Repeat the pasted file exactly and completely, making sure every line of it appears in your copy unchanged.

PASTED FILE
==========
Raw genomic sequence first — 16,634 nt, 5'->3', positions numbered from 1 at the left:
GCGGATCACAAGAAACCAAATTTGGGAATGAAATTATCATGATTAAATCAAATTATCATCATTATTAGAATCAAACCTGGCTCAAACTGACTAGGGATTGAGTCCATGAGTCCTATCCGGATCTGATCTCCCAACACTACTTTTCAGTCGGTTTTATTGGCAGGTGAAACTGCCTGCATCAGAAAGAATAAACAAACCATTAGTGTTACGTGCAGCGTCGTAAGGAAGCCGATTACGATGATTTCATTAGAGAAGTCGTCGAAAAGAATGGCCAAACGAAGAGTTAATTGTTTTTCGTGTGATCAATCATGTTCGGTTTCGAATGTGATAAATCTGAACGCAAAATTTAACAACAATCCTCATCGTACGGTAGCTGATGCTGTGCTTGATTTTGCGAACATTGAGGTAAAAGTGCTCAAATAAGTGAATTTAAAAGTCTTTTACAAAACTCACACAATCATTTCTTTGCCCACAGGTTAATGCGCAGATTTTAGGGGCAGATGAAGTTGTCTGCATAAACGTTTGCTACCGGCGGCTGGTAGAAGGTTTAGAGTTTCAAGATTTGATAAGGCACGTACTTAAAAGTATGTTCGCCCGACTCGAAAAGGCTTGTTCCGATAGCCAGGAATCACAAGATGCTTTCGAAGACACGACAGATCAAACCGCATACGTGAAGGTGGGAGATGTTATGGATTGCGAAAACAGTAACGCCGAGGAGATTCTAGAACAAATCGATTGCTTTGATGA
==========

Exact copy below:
Raw genomic sequence first — 16,634 nt, 5'->3', positions numbered from 1 at the left:
GCGGATCACAAGAAACCAAATTTGGGAATGAAATTATCATGATTAAATCAAATTATCATCATTATTAGAATCAAACCTGGCTCAAACTGACTAGGGATTGAGTCCATGAGTCCTATCCGGATCTGATCTCCCAACACTACTTTTCAGTCGGTTTTATTGGCAGGTGAAACTGCCTGCATCAGAAAGAATAAACAAACCATTAGTGTTACGTGCAGCGTCGTAAGGAAGCCGATTACGATGATTTCATTAGAGAAGTCGTCGAAAAGAATGGCCAAACGAAGAGTTAATTGTTTTTCGTGTGATCAATCATGTTCGGTTTCGAATGTGATAAATCTGAACGCAAAATTTAACAACAATCCTCATCGTACGGTAGCTGATGCTGTGCTTGATTTTGCGAACATTGAGGTAAAAGTGCTCAAATAAGTGAATTTAAAAGTCTTTTACAAAACTCACACAATCATTTCTTTGCCCACAGGTTAATGCGCAGATTTTAGGGGCAGATGAAGTTGTCTGCATAAACGTTTGCTACCGGCGGCTGGTAGAAGGTTTAGAGTTTCAAGATTTGATAAGGCACGTACTTAAAAGTATGTTCGCCCGACTCGAAAAGGCTTGTTCCGATAGCCAGGAATCACAAGATGCTTTCGAAGACACGACAGATCAAACCGCATACGTGAAGGTGGGAGATGTTATGGATTGCGAAAACAGTAACGCCGAGGAGATTCTAGAACAAATCGATTGCTTTGATGA